- This year's Illusion of the Year is an anamorphosis: a perspective-based illusion.
- Anamorphosis dates back at least 500 years and is popular in the art world.
- These illusions require a specific viewing angle or equipment.
The votes are in and there's an official winner for the 2021 Illusion of the Year: "The Phantom Queen." It's a clever—but also charmingly analog—optical illusion depicting a chess queen that's invisible from one side of the chess board. At play are some of the simplest, but most effective, mechanisms that fool our eyes.
The Neural Correlate Society, a nonprofit group with an executive board made up of scientists in the United States and Spain, hosts the contest each year. President Susana Martinez-Conde even heads her own eponymous laboratory at the State University of New York's Downstate Medical Center, where the group's research focus is "on understanding the neural bases of our visual experience."
"The Phantom Queen," is delightfully homespun. A hand-drawn and colored chess grid sits in front of a mirror, with black pieces arranged on one side and an incongruous white queen in the center of the side visible in the mirror. You can even see the individual marker strokes on the gray squares.
A change in perspective reveals that the queen is hiding inside a very special little box, built and camouflaged so that it's invisible to the watcher. This, the video explains, is called "anamorphic perspective."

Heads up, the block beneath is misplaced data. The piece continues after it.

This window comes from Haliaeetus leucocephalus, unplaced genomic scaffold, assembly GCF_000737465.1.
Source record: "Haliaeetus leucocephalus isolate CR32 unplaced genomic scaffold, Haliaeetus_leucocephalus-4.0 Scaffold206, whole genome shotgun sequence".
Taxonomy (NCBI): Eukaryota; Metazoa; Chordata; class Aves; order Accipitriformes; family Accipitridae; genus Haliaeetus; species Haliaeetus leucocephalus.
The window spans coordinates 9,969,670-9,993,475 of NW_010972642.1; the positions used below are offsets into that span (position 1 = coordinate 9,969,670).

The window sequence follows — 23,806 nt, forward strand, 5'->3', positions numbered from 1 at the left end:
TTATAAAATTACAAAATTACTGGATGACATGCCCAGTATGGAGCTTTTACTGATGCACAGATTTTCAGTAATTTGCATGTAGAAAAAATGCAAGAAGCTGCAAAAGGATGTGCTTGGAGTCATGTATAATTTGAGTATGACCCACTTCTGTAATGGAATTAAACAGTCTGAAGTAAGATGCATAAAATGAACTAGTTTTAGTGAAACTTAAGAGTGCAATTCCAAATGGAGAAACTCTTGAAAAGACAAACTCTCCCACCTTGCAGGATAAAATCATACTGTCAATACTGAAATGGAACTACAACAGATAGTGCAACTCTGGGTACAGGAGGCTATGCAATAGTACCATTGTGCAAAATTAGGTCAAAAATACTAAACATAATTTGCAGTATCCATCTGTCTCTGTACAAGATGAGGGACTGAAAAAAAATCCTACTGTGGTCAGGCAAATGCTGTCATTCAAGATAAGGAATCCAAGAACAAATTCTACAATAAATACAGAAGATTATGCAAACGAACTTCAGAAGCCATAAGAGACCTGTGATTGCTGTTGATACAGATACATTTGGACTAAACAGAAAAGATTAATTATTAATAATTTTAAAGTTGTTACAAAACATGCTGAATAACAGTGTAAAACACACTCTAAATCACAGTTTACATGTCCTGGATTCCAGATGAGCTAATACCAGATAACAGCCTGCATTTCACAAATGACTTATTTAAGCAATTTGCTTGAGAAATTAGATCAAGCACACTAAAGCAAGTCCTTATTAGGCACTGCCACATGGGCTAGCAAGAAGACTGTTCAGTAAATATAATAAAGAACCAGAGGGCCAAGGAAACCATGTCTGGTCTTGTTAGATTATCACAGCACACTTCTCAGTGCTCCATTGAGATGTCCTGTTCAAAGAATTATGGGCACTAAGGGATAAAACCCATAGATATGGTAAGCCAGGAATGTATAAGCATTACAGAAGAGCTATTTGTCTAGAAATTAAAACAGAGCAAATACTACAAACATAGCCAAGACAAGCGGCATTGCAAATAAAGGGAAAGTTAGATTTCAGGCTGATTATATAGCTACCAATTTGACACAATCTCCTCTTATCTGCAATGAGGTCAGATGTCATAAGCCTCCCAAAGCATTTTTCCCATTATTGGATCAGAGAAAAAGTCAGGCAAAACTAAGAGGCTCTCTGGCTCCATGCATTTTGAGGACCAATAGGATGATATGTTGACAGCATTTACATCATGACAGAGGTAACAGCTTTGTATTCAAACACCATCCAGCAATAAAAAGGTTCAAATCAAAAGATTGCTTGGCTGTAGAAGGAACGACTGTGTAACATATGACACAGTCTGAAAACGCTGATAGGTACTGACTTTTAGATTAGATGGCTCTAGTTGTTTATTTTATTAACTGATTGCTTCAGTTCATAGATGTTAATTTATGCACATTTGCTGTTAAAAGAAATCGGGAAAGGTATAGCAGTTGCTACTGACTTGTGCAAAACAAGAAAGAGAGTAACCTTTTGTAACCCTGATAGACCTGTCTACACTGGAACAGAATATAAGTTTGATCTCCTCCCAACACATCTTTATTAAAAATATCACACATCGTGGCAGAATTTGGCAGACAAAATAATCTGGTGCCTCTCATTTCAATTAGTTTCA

That's a highfalutin' term, but a simple concept you've probably seen in other places. Anamorphosis deals with pieces of art or design that require you to look from a specific place or perspective, or by using a particular device (like a mirror). Even primitive animations, like zoetropes or flip books, could arguably be called anamorphic illusions.
The painting is believed to be a statement about the fleeting nature of life, with an anamorphic skull creating an incongruous diagonal slash across a scene of two men standing in a parlor. This skull must be viewed from an odd, low angle beneath the painting.
Drawing illusions like this is really challenging, both for the planning of the distorted image and the logistical realities of drawing longer lines, larger surfaces, and so forth that must all be as smooth as their smaller counterparts.
The rug video brings up a natural follow-up question: can animals see optical illusions? This is not widely studied, but it makes for great video content.
You may also recognize one of the greatest tropes from the Coyote and Roadrunner cartoons of yore. It's when the coyote paints an anamorphic tunnel on a stone face in the desert, but then gets run over when a real train comes out:
When even children's cartoons capitalize on your illusion, you know you've really made it.